Sex-specific impact of the NPS system on top-down control of fear behavior in mice

DFG project (JU 2924/1-1)

The life time prevalence for the development of anxiety or panic disorders is two to three times higher in women compared to men. Human and rodent research provides evidence that there are sex-specific differences in emotion regulation i.e. in fear extinction. In female rodents, attenuated fear extinction is regularly observed following classical fear conditioning. Recent data implicate an influence of the neuropeptide S system on fear extinction in a sex-dependent manner, where the functional polymorphisms of the neuropeptide S receptor (NPSR1) shape the time course of extinction predominantly in female mice. Although the amygdala has been identified as a crucial structure mediating these effects, nothing is known about the function of the NPS system in other highly fear-relevant circuits, which are known to mediate top-down control of emotion regulation, i.e. the medial prefrontal cortex (mPFC) and connected subcortical structures.
Although we have made progress understanding the role of the NPS system in the amygdala (Chauveau et al., 2012; Jüngling, Maren D. Lange, et al., 2015; Bengoetxea et al., 2021; Park et al., 2021), its function in mPFC circuits (i.e. the PL) and its contribution to observed sex-based differences in fear expression and extinction is almost unknown. Within this project, we will focus our research on the role of the NPS system and sex-differences within circuits mediating top-down control of fear expression and extinction. We will use a novel NPSR1-Cre driver line to specifically address components of the NPS-system in the medial prefrontal cortex, combine this mouse model with state-of-the-art methods (catFISH and chemogenetics) in conjunction with behavioral approaches to detect sex-specific differences in emotion regulation.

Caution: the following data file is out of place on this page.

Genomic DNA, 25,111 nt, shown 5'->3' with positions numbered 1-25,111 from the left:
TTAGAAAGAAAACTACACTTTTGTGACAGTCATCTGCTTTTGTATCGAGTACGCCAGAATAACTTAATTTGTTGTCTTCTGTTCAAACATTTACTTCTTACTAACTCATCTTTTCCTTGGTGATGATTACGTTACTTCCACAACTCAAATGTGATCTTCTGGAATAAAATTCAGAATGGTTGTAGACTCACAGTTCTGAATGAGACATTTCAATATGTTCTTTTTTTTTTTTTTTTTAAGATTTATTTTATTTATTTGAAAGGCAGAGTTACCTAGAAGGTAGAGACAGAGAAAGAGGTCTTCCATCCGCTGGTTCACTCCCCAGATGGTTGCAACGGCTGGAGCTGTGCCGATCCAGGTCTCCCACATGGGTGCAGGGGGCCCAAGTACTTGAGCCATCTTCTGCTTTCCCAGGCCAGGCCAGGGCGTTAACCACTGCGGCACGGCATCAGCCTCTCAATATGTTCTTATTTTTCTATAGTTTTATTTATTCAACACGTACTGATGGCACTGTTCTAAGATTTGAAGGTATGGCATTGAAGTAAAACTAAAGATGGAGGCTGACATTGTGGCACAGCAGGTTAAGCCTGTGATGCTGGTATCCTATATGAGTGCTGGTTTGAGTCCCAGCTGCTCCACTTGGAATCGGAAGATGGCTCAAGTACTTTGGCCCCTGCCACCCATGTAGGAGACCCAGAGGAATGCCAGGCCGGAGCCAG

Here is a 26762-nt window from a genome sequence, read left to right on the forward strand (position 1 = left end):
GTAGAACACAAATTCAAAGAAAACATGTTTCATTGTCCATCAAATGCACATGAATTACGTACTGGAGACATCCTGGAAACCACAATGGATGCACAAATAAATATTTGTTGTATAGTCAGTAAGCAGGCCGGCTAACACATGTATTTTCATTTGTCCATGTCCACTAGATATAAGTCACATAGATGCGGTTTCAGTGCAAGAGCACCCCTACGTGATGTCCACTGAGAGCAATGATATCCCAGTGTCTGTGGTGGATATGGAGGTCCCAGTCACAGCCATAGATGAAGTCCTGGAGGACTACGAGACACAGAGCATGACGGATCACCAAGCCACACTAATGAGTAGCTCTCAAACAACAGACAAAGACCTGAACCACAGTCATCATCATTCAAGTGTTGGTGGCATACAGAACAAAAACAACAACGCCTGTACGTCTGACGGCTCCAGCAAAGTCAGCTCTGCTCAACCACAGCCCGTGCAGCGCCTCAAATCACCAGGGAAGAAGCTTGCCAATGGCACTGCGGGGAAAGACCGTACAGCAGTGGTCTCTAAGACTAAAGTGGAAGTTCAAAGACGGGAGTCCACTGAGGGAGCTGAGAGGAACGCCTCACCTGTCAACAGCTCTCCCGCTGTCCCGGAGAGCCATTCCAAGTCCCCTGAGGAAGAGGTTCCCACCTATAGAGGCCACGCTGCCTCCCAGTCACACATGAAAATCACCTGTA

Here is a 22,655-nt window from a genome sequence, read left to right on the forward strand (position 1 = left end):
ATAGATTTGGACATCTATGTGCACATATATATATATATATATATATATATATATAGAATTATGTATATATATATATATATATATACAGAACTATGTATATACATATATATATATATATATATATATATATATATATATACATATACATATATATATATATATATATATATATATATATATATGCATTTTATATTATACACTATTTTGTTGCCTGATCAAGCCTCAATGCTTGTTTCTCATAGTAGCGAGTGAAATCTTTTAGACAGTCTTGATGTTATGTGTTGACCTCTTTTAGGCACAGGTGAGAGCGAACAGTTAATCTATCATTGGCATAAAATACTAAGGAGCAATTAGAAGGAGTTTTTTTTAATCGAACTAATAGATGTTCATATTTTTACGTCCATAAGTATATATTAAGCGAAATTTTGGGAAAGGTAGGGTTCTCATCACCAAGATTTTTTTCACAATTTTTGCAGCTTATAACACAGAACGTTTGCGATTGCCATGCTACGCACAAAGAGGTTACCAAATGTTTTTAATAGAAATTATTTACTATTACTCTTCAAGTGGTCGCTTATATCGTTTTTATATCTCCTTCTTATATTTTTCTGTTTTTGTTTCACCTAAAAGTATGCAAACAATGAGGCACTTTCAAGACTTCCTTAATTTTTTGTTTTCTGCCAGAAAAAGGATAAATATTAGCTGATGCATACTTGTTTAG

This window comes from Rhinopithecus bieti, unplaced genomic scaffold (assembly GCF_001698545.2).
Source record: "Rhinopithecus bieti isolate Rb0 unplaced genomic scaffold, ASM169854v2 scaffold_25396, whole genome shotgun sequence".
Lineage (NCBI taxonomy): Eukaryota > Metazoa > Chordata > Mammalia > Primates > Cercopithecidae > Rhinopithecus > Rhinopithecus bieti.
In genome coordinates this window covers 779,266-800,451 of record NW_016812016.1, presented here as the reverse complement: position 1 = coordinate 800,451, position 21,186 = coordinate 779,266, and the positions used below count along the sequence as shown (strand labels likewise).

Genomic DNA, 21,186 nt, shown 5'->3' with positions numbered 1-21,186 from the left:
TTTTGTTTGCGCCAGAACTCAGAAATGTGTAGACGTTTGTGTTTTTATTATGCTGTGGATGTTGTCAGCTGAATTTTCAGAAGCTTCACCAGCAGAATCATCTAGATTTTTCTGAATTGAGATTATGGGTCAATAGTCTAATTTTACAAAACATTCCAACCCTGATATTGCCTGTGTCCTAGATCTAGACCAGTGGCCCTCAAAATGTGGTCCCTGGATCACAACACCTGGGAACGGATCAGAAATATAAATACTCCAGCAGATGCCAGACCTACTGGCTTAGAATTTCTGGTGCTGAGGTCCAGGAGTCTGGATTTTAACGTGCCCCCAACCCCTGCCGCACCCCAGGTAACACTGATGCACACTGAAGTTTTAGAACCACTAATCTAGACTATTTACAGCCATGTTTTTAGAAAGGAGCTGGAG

Here we aim to analyze 1) the electrophysiological properties of NPSR1-expressing neurons in the prelimbic region (PL) of the mPFC and their synaptic connections to subcortical (i.e. amygdala) regions, 2) identify their activation profile during fear memory retrieval and extinction using specific temporal and spatial distribution of immediate early gene mRNA, and 3) test their contribution to fear extinction via pathway-specific chemogenetic manipulation. We will compare these parameters between male and female mice of a novel transgenic NPSR1-Cre mouse line. Thereby, the project will contribute to the understanding of sex-specific differences in emotion regulation.

Characterization of a novel NPSR1-Cre driver mouse line. A) Expression of tdtomato (red) in nuclei of the amygdala (LA: lateral nucleus, aBA: anterior basolateral nucleus) and prefrontal cortex. Validation of Cre-dependent tdtomato expression using RNAScope to detect NPSR1 and tdtomato mRNA in double-transgenic mice. B) Pilot studies confirm functional Cre-dependent expression of ChR2-EYFP in aBA PNs six weeks after local stereotactic AAV-hSynI-DIO-ChR2-EYFP injection. EYFP-positive axons were detected in pBA and layer 2/3 of the prefrontal cortex (mainly prelimbic, PL, and anterior cingulate cortex, ACC). C) Light-evoked (470 nm) monosynaptic glutamatergic and large disynaptic GABAergic responses recorded from pBA PNs confirm our previous findings (Bengoetxea et al., 2021). In the PL, recordings from neurons in layer 2/3 revealed light-evoked glutamatergic inputs, but almost no GABAergic synaptic components. D) Confocal image of NPSR1-expressing neurons in layer 5 of the PL taken from a 300 µm thick coronal slice of a double transgenic mouse (NPSR1-Cre x tdtomato). NPSR1 neurons can be identified by the expression of tdtomato.